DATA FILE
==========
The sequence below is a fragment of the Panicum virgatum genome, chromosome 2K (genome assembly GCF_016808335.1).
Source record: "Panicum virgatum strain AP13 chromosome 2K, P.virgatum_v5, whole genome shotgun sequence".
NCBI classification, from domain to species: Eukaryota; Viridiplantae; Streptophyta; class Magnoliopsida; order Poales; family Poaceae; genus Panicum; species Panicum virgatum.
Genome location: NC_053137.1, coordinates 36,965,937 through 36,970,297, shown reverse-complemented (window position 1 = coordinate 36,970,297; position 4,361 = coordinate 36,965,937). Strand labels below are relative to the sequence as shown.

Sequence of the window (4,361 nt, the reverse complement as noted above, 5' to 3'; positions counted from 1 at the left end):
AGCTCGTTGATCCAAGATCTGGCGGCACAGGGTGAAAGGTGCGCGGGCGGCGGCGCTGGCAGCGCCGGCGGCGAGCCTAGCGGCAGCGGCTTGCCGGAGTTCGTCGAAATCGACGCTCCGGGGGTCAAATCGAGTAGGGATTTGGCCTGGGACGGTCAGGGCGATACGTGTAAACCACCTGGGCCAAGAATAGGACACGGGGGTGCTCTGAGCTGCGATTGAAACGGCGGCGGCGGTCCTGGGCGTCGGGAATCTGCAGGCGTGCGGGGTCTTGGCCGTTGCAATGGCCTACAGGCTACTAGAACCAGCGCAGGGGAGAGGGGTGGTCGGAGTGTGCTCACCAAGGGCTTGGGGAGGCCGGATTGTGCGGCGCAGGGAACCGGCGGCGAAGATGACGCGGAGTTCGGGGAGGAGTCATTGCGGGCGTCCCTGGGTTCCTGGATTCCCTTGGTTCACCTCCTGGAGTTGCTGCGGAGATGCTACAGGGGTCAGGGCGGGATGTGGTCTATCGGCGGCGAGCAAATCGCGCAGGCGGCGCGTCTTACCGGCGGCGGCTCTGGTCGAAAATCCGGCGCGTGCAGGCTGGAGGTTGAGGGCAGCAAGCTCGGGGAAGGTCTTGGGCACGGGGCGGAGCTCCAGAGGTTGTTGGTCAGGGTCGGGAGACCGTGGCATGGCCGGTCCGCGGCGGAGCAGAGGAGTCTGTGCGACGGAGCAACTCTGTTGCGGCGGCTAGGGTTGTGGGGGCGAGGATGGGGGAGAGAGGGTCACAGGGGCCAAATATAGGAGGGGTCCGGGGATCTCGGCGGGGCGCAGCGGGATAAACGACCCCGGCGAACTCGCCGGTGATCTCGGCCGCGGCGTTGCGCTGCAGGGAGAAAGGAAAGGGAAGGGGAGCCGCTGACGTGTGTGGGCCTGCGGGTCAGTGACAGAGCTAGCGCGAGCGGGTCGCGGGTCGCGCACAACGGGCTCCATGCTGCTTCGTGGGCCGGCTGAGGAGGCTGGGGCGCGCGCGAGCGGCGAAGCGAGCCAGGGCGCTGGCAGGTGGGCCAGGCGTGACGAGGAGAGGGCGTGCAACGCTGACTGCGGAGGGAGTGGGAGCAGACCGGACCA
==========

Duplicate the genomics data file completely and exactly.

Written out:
The sequence below is a fragment of the Panicum virgatum genome, chromosome 2K (genome assembly GCF_016808335.1).
Source record: "Panicum virgatum strain AP13 chromosome 2K, P.virgatum_v5, whole genome shotgun sequence".
NCBI classification, from domain to species: Eukaryota; Viridiplantae; Streptophyta; class Magnoliopsida; order Poales; family Poaceae; genus Panicum; species Panicum virgatum.
Genome location: NC_053137.1, coordinates 36,965,937 through 36,970,297, shown reverse-complemented (window position 1 = coordinate 36,970,297; position 4,361 = coordinate 36,965,937). Strand labels below are relative to the sequence as shown.

Sequence of the window (4,361 nt, the reverse complement as noted above, 5' to 3'; positions counted from 1 at the left end):
AGCTCGTTGATCCAAGATCTGGCGGCACAGGGTGAAAGGTGCGCGGGCGGCGGCGCTGGCAGCGCCGGCGGCGAGCCTAGCGGCAGCGGCTTGCCGGAGTTCGTCGAAATCGACGCTCCGGGGGTCAAATCGAGTAGGGATTTGGCCTGGGACGGTCAGGGCGATACGTGTAAACCACCTGGGCCAAGAATAGGACACGGGGGTGCTCTGAGCTGCGATTGAAACGGCGGCGGCGGTCCTGGGCGTCGGGAATCTGCAGGCGTGCGGGGTCTTGGCCGTTGCAATGGCCTACAGGCTACTAGAACCAGCGCAGGGGAGAGGGGTGGTCGGAGTGTGCTCACCAAGGGCTTGGGGAGGCCGGATTGTGCGGCGCAGGGAACCGGCGGCGAAGATGACGCGGAGTTCGGGGAGGAGTCATTGCGGGCGTCCCTGGGTTCCTGGATTCCCTTGGTTCACCTCCTGGAGTTGCTGCGGAGATGCTACAGGGGTCAGGGCGGGATGTGGTCTATCGGCGGCGAGCAAATCGCGCAGGCGGCGCGTCTTACCGGCGGCGGCTCTGGTCGAAAATCCGGCGCGTGCAGGCTGGAGGTTGAGGGCAGCAAGCTCGGGGAAGGTCTTGGGCACGGGGCGGAGCTCCAGAGGTTGTTGGTCAGGGTCGGGAGACCGTGGCATGGCCGGTCCGCGGCGGAGCAGAGGAGTCTGTGCGACGGAGCAACTCTGTTGCGGCGGCTAGGGTTGTGGGGGCGAGGATGGGGGAGAGAGGGTCACAGGGGCCAAATATAGGAGGGGTCCGGGGATCTCGGCGGGGCGCAGCGGGATAAACGACCCCGGCGAACTCGCCGGTGATCTCGGCCGCGGCGTTGCGCTGCAGGGAGAAAGGAAAGGGAAGGGGAGCCGCTGACGTGTGTGGGCCTGCGGGTCAGTGACAGAGCTAGCGCGAGCGGGTCGCGGGTCGCGCACAACGGGCTCCATGCTGCTTCGTGGGCCGGCTGAGGAGGCTGGGGCGCGCGCGAGCGGCGAAGCGAGCCAGGGCGCTGGCAGGTGGGCCAGGCGTGACGAGGAGAGGGCGTGCAACGCTGACTGCGGAGGGAGTGGGAGCAGACCGGACCA